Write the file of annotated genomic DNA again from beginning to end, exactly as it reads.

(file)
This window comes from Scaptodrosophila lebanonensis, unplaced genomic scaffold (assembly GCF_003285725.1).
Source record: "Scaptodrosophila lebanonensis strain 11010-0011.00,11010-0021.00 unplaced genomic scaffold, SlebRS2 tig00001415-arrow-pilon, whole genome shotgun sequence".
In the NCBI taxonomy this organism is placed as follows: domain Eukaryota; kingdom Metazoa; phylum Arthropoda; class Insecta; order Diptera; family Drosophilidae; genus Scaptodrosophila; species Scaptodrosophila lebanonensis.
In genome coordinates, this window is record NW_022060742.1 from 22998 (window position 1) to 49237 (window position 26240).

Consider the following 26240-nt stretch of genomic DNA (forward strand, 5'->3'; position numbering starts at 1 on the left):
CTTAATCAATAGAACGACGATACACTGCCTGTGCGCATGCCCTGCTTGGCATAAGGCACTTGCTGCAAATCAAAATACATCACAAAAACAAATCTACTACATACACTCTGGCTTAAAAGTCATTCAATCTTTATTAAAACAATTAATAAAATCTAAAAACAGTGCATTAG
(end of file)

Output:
This window comes from Scaptodrosophila lebanonensis, unplaced genomic scaffold (assembly GCF_003285725.1).
Source record: "Scaptodrosophila lebanonensis strain 11010-0011.00,11010-0021.00 unplaced genomic scaffold, SlebRS2 tig00001415-arrow-pilon, whole genome shotgun sequence".
In the NCBI taxonomy this organism is placed as follows: domain Eukaryota; kingdom Metazoa; phylum Arthropoda; class Insecta; order Diptera; family Drosophilidae; genus Scaptodrosophila; species Scaptodrosophila lebanonensis.
In genome coordinates, this window is record NW_022060742.1 from 22998 (window position 1) to 49237 (window position 26240).

Consider the following 26240-nt stretch of genomic DNA (forward strand, 5'->3'; position numbering starts at 1 on the left):
CTTAATCAATAGAACGACGATACACTGCCTGTGCGCATGCCCTGCTTGGCATAAGGCACTTGCTGCAAATCAAAATACATCACAAAAACAAATCTACTACATACACTCTGGCTTAAAAGTCATTCAATCTTTATTAAAACAATTAATAAAATCTAAAAACAGTGCATTAG